They were simple people with a rugged spirit, relying upon stores of grains alongside small food crops of seasonal fruits and roots. Exploitation of their surroundings was minimal, and Mother Nature was revered in a deliberate and spiritual way. Theirs was a lifestyle in concert with natural surroundings, not against it.

Adobe Ceremonial Kiva
Heart and Hearth of the Puebloan Village

Women and children of the community were employed full-time in the making of pottery (for safe dry storage of goods) while men foraged for lumber (the under-structure of their adobe dwellings and firewood), farmed above, or hunted supplemental animal foods. It was hard but simple existence; these modern day ‘uncivilized’ humans were a snapshot of what sustainable actually looks like in America when human populations were much, much smaller.

Adobe Structures

Building shelters under the protection of cliffs with small farms accessible by ladder up top sure seems like a good idea to me. Perhaps my ancestors should have been taking notes instead of breaking peoples’ spirits.

Cliff Palace — Adobe Village

Angie Spies A Corn Cob — Built-in!

Hiking the park the rest of the day was neither difficult nor bustling as there were practically no other people on the trails with us. These trails were a much-needed time outdoors, and the kids enjoyed the ins and outs of cliff overhangs and hidey-holes, rock-scrambling, and scary ridge overlooks. It was a beautiful day to be out.

What is it about kids and climbing anyway?

Billy Goat Juniors
Visitor’s Center

Say's Phoebe

Say’s Phoebe

Verde(ish) Mesa

Down Under The Cliffs

It is uncertain why these people abandoned their dwellings almost a thousand years ago, well before the time of native culling by European settlers. Still seeing them with intimacy gives me hope for the future.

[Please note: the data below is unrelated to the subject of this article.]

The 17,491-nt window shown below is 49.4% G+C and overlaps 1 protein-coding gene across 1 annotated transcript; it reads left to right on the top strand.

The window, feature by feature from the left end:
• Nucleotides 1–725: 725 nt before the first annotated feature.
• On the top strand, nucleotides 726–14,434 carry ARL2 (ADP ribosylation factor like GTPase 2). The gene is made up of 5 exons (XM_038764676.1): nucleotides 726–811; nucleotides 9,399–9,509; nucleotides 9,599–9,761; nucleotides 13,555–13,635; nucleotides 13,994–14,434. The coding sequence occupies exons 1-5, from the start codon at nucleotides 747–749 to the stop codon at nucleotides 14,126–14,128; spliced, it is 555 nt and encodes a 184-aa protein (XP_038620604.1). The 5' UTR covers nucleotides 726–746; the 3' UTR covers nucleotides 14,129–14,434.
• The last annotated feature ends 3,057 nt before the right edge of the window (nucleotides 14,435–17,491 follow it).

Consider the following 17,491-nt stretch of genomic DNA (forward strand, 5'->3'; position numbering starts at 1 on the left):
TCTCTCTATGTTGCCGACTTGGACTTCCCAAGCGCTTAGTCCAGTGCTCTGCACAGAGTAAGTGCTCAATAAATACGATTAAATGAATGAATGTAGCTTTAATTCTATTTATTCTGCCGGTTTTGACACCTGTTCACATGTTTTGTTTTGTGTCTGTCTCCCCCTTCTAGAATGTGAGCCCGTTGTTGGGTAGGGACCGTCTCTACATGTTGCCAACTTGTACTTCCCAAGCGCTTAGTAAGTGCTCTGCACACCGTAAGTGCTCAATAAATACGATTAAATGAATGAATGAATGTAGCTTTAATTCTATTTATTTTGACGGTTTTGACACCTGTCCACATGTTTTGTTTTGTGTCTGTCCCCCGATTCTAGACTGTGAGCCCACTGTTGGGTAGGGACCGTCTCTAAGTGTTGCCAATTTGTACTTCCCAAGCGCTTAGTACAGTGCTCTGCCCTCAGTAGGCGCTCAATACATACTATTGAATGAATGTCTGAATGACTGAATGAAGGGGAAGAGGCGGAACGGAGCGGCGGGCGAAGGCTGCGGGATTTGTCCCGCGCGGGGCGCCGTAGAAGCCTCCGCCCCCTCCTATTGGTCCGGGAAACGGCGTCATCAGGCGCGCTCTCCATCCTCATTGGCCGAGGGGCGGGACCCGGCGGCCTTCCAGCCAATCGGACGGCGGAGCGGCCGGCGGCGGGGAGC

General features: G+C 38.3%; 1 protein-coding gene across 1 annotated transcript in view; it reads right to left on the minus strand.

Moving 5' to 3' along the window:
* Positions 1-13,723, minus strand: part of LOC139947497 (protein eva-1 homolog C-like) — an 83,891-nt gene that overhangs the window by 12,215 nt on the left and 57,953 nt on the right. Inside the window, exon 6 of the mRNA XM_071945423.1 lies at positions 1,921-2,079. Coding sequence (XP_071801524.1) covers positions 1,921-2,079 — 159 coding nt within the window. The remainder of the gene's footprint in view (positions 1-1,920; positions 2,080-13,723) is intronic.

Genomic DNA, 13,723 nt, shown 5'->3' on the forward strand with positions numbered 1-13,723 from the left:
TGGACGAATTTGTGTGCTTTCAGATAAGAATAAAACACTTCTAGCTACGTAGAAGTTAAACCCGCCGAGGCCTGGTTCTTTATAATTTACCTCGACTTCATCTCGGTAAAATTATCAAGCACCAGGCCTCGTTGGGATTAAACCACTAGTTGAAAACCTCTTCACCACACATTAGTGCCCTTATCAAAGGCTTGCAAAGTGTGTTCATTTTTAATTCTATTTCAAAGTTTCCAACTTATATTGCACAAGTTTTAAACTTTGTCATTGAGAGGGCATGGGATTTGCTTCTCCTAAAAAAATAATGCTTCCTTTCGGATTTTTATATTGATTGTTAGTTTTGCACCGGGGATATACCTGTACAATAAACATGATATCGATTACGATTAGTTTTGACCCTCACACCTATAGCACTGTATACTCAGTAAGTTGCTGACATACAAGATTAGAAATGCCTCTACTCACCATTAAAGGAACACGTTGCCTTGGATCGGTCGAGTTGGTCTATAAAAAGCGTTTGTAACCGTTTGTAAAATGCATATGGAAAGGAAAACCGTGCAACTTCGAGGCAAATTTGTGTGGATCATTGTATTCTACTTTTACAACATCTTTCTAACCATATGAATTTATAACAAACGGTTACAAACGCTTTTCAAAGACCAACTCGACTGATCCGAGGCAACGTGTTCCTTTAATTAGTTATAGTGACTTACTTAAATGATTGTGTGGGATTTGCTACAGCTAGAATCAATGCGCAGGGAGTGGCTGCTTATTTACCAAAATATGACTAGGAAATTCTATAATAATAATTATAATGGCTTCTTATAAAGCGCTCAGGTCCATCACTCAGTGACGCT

First-of-Year Bird Sightings Added:

  • Western Kingbird
  • Greater Roadrunner
  • Bewick’s Wren
  • Cactus Wren
  • Black Phoebe
  • Ash-throated Flycatcher
  • Curve-billed Thrasher
  • Green-tailed Towhee
  • Black-throated Gray Warbler (Lifer!)
  • Gray Vireo (Lifer!)
  • Cassin’s Vireo (Lifer!)
  • Western Tanager … #285!

There’s something out there
There’s a long straight road, out of the cold
And we can leave it all behind
I wanna get outside, Baby let’s get outside
I wanna get outside, outside … of me

Email Readers: This is a video embed, music that ties to our trip. It can be viewed at the blog.

14 thoughts on “Mesa Verde National Park: Outside of Me

    1. Texas has its upsides, but summer isn’t among them (unless you’re an indoor person). Out west is where we always seem to venture. Hope you’re having a nice summer where you are, Wendy.

      Liked by 1 person

    1. We could have spent the whole day at RGNC. The trails were sprinkled with birds and it was a pleasant silence walking among the cottonwoods.

      The problem with these beautiful, wide-open spaces, Steve, is financial. I may willing to live life as a hobo to make it happen, but my kids and husband are less enthused by that solution. I am hard-wired to MIGRATE, and a house with stuff is a ball and chain.


      1. I understand. At the same time, Albuquerque and Denver are big enough cities that jobs can be had, yet the mountains and wide-open spaces are close by. Maybe someday.


  1. I love Mesa Verde, can’t wait to get back there. Am currently working on a series of posts about the Ancestral Puebloans and hope to share them with you soon. Your prairie dog photo is amazing.
    Best wishes, Tanja


    1. Hi Denise, so nice to have you here. Colorado is one of our favorite states (you would see that if you typed it in the search box), but this particular trip was short on CO time. The pups were fun; they trusted me enough to come all the way out against their mother’s audible warning barks.


  2. I haven’t visited there since I was younger than your kids, I think. I remember thinking then that the people living there must’ve been short. With your taller brood, did y’all feel that?


    1. Definitely. We are European descent — Dutch in particular, giants. Puebloans were around 5’2″. Their structures were built accordingly, but we weren’t allowed to go in them, just around them on a guided tour. Probably can’t tell that by photos since I intentionally cropped out non-family!

      Liked by 1 person